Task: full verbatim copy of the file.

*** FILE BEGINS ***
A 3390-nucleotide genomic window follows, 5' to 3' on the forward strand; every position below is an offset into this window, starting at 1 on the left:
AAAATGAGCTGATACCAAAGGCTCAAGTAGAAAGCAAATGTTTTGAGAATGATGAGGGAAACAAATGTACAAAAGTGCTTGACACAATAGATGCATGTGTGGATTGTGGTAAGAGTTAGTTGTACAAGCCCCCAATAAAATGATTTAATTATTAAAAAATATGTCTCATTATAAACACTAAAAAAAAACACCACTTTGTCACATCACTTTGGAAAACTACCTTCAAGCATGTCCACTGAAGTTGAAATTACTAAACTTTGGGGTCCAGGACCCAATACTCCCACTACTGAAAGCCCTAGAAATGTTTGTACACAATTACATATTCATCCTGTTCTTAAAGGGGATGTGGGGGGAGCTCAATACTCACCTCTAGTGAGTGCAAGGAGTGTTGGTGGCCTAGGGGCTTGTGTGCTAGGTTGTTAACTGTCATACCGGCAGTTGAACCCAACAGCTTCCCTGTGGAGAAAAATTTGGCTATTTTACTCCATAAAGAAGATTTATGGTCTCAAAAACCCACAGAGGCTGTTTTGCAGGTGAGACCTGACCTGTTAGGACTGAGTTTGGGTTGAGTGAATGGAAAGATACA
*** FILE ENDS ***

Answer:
A 3390-nucleotide genomic window follows, 5' to 3' on the forward strand; every position below is an offset into this window, starting at 1 on the left:
AAAATGAGCTGATACCAAAGGCTCAAGTAGAAAGCAAATGTTTTGAGAATGATGAGGGAAACAAATGTACAAAAGTGCTTGACACAATAGATGCATGTGTGGATTGTGGTAAGAGTTAGTTGTACAAGCCCCCAATAAAATGATTTAATTATTAAAAAATATGTCTCATTATAAACACTAAAAAAAAACACCACTTTGTCACATCACTTTGGAAAACTACCTTCAAGCATGTCCACTGAAGTTGAAATTACTAAACTTTGGGGTCCAGGACCCAATACTCCCACTACTGAAAGCCCTAGAAATGTTTGTACACAATTACATATTCATCCTGTTCTTAAAGGGGATGTGGGGGGAGCTCAATACTCACCTCTAGTGAGTGCAAGGAGTGTTGGTGGCCTAGGGGCTTGTGTGCTAGGTTGTTAACTGTCATACCGGCAGTTGAACCCAACAGCTTCCCTGTGGAGAAAAATTTGGCTATTTTACTCCATAAAGAAGATTTATGGTCTCAAAAACCCACAGAGGCTGTTTTGCAGGTGAGACCTGACCTGTTAGGACTGAGTTTGGGTTGAGTGAATGGAAAGATACA